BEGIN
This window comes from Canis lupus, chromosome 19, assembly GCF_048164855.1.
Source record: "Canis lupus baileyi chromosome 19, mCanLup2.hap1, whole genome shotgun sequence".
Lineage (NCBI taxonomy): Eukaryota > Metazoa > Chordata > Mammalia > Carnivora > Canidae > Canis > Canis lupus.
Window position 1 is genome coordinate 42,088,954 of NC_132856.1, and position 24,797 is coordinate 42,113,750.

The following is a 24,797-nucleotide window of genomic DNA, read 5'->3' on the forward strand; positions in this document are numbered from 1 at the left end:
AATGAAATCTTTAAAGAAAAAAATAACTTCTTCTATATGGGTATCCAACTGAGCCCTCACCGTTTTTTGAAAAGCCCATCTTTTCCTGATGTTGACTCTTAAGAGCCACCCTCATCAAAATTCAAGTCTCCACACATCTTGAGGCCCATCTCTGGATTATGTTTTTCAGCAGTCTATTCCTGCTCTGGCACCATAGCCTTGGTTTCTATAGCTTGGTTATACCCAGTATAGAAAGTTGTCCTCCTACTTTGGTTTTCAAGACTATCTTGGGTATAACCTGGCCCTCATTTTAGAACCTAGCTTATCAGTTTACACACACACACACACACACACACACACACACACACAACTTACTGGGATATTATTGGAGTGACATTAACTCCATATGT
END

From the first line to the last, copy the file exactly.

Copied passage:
This window comes from Canis lupus, chromosome 19, assembly GCF_048164855.1.
Source record: "Canis lupus baileyi chromosome 19, mCanLup2.hap1, whole genome shotgun sequence".
Lineage (NCBI taxonomy): Eukaryota > Metazoa > Chordata > Mammalia > Carnivora > Canidae > Canis > Canis lupus.
Window position 1 is genome coordinate 42,088,954 of NC_132856.1, and position 24,797 is coordinate 42,113,750.

The following is a 24,797-nucleotide window of genomic DNA, read 5'->3' on the forward strand; positions in this document are numbered from 1 at the left end:
AATGAAATCTTTAAAGAAAAAAATAACTTCTTCTATATGGGTATCCAACTGAGCCCTCACCGTTTTTTGAAAAGCCCATCTTTTCCTGATGTTGACTCTTAAGAGCCACCCTCATCAAAATTCAAGTCTCCACACATCTTGAGGCCCATCTCTGGATTATGTTTTTCAGCAGTCTATTCCTGCTCTGGCACCATAGCCTTGGTTTCTATAGCTTGGTTATACCCAGTATAGAAAGTTGTCCTCCTACTTTGGTTTTCAAGACTATCTTGGGTATAACCTGGCCCTCATTTTAGAACCTAGCTTATCAGTTTACACACACACACACACACACACACACACACACACACAACTTACTGGGATATTATTGGAGTGACATTAACTCCATATGT